FCC en­croaches on First Amend­ment rights

The Washington Times Weekly - - Commentary -

As ex­er­cises in bu­reau­cratic hair­split­ting go, it is tough to beat the sheer au­dac­ity of Fed­eral Com­mu­ni­ca­tions Com­mis­sion Chair­man Julius Ge­na­chowski’s re­cent dec­la­ra­tion, “I’ve been clear re­peat­edly that we’re not go­ing to reg­u­late the In­ter­net.” In re­al­ity, be­tween its re­cently re­leased Na­tional Broad­band Plan and pro­posed Net neu­tral­ity guide­lines, that’s ex­actly what the agency is plan­ning to do.

The FCC doesn’t have clear le­gal au­thor­ity to reg­u­late the In­ter­net — in court fil­ings, it has re­lied on the du­bi­ous con­cept of “an­cil­lary ju­ris­dic­tion,” so it’s not sur­pris­ing that Mr. Ge­na­chowski doesn’t want to be seen as the No. 1 Net Nanny. And it is telling that not even the head of the FCC wants to court the pub­lic per­cep­tion that Wash­ing­ton is send­ing bu­reau­crats to med­dle in the na­tion’s com­mu­ni­ca­tion net­works. In­deed, Mr. Ge­na­chowski has in­ad­ver­tently raised the is­sue of his agency’s fun­da­men­tal value, or lack thereof. Step back, and the real ques­tion isn’t whether the agency has the au­thor­ity to reg­u­late the In­ter­net — it’s why the FCC has au­thor­ity to reg­u­late any­thing.

For­get the agency’s $338 mil­lion price tag for a mo­ment and ask, “What does the FCC do?” Its task is to over­see the na­tion’s com­mu­ni­ca­tions in­fra­struc­ture — which, th­ese days, means ev­ery­thing from TV and ra­dio to wireless phones and In­ter­net con­nec­tions. But how many of th­ese tasks con­sti­tute core gov­ern­ment func­tions? From nag­ging the Net to reg­u­lat­ing broad­cast speech, just about ev­ery­thing the FCC does is ei­ther oner­ous or in­ef­fec­tive. Ei- ther way, it’s un­nec­es­sary.

Take its role as broad­cast cen­sor: The agency has spent years en­forc­ing an ar­bi­trary, in­scrutable code gov­ern­ing what speech and im­ages are ac­cept­able. Are four-let­ter words for­bid­den or not? Which ones? And when? What about breasts or bot­toms or lower backs? Does it mat­ter if the con­text is med­i­cal, ac­ci­den­tal or unattrac­tive? The FCC’s an­swer to all of those ques­tions is yes, no, maybe or all three, de­pend­ing on whether the words and pic­tures in ques­tion meet its def­i­ni­tion of in­de­cency. But that test is per­formed us­ing guide­lines that are clear as mud: “An av­er­age per­son, ap­ply­ing con­tem­po­rary com­mu­nity stan­dards, must find that the ma­te­rial as a whole ap­peals to the pruri­ent in­ter­est.” Who counts as an av­er­age per­son? And how is one to de­ter­mine cur­rent com­mu­nity stan­dards in a coun­try that con­tains both the joy­ous vul­gar­ity of down­town Man­hat­tan and the quiet piety of Penn­syl­va­nia’s Quaker com­mu­ni­ties? The an­swer, un­for­tu­nately, is that th­ese judg­ments are left to the FCC’s whim.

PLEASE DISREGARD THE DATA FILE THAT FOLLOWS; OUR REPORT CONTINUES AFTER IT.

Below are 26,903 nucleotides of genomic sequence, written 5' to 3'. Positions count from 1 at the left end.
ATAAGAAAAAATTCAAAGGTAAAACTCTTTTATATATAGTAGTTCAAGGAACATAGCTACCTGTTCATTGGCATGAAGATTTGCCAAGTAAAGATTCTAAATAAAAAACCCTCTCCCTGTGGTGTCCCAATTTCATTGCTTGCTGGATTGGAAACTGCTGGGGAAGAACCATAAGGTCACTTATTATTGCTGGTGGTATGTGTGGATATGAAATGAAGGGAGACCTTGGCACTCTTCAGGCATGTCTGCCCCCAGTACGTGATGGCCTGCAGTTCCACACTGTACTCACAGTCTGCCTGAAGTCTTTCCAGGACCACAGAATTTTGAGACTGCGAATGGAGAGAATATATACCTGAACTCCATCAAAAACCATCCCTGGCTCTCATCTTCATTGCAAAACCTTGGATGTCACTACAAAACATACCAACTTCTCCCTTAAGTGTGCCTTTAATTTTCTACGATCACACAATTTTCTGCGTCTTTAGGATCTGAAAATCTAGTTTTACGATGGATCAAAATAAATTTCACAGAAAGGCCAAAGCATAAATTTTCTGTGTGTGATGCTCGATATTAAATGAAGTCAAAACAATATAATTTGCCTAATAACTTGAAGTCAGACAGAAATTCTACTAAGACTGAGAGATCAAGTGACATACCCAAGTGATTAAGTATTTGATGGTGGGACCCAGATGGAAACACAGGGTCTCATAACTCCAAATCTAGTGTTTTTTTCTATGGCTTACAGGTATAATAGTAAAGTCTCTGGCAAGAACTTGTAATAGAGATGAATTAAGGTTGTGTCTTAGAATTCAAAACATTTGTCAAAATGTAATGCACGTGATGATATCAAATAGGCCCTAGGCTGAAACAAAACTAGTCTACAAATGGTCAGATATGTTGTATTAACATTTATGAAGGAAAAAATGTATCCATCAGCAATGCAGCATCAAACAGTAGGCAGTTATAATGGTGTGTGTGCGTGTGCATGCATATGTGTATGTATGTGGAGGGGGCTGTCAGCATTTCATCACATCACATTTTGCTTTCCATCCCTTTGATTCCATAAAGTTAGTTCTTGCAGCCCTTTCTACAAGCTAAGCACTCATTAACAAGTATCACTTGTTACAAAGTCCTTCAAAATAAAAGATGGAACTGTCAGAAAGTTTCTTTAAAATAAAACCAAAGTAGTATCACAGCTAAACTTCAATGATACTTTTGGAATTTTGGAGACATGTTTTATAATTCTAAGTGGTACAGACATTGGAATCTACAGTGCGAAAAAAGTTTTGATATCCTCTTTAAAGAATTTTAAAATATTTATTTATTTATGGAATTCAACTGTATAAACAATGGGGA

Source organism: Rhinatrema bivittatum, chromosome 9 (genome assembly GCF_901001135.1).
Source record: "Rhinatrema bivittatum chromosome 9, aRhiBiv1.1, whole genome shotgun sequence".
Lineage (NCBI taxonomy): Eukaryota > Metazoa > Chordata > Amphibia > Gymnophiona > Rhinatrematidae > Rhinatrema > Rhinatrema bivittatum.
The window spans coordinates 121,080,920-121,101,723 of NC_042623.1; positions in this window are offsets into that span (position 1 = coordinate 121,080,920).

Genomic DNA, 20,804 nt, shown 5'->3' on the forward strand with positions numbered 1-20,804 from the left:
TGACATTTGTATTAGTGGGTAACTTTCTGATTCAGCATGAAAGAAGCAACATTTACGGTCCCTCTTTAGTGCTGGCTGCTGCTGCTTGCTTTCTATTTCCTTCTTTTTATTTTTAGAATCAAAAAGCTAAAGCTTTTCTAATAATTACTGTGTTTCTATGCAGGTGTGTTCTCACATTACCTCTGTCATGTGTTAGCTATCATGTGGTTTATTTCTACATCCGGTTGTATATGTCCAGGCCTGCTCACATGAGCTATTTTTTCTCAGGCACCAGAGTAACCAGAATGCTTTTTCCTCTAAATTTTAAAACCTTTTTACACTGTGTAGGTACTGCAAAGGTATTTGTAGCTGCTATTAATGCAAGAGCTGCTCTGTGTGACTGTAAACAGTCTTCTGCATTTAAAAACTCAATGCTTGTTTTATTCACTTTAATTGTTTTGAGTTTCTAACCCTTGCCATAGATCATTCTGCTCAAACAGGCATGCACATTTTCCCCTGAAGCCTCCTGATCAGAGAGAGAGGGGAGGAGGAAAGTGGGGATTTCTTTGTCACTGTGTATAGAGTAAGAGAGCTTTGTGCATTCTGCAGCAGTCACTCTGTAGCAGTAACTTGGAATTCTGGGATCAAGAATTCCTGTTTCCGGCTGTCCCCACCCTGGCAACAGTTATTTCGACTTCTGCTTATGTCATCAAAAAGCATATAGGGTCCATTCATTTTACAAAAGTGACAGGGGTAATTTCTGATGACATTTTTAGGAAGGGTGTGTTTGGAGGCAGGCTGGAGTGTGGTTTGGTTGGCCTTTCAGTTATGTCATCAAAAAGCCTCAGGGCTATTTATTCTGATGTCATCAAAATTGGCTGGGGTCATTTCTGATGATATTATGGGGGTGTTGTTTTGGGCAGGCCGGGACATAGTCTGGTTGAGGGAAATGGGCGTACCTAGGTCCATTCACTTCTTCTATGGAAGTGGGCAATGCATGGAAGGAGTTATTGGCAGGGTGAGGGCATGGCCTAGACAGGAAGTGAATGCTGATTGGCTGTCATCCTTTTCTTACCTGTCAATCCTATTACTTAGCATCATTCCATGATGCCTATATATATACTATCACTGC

But its rules are not only capri­cious, they are of du­bi­ous con­sti­tu­tion­al­ity. The Supreme Court ruled in a 5-4 de­ci­sion last year that the FCC has the power to fine broad­cast­ers for so-called “fleet­ing ex­ple­tives” — ex­ple­tives used as ex­cla­ma­tions on live TV, for ex­am­ple. But the court did not defini­tively set­tle the First Amend­ment im­pli­ca­tions of al­low­ing a fed­eral agency to cen­sor broad­casts. The judg­ment here should be a no­brainer and one upon which lib­er­als, lib­er­tar­i­ans and con­ser­va­tives can all agree: When it comes to speech, Wash­ing­ton should have no power to de­cide what is, or is not, per­mis­si­ble to say.

The FCC’s en­tire ap­proach is to rule by im­pulse and ex­pand its reach when­ever and wher­ever pos­si­ble. Re­cent FCC ac­tions in­clude in­ves­ti­gat­ing the ap­proval process Ap­ple em­ploys in its iPhone App Store, mulling whether and how phone com­pa­nies might up­grade their net­works and pass- ing judg­ment on var­i­ous con­sumer de­vices of min­i­mal likely im­por­tance, such as the Palm Pixi.

When the FCC was launched in 1934, back­ers ar­gued that air­wave scarcity jus­ti­fied its ex­is­tence. In an age of in­for­ma­tion over­load, with a nearly in­fi­nite ar­ray of me­dia choices avail­able to any­one with a mo­bile phone or broad­band con­nec­tion, no such ar­gu­ment can be made. Yet rather than shrink­ing, the FCC has bal­looned, grow­ing its bud­get by more than 60 per­cent be­tween 1999 and 2009.

If some­thing ex­ists any­where near the realm of tech­nol­ogy or com­mu­ni­ca­tions, the FCC tries to make it its busi­ness. But to what end? And at what cost? A 2005 study by econ­o­mist Jerry El­lig es­ti­mated FCC reg­u­la­tions cost con­sumers up to $105 bil­lion a year in ad­di­tional costs and missed ser­vices. Throw in its own $338 mil­lion bud­get, and it is time to pull the plug on the FCC.

Peter Suderman is an as­so­ciate ed­i­tor at Rea­son mag­a­zine.

Newspapers in English

Newspapers from USA

© PressReader. All rights reserved.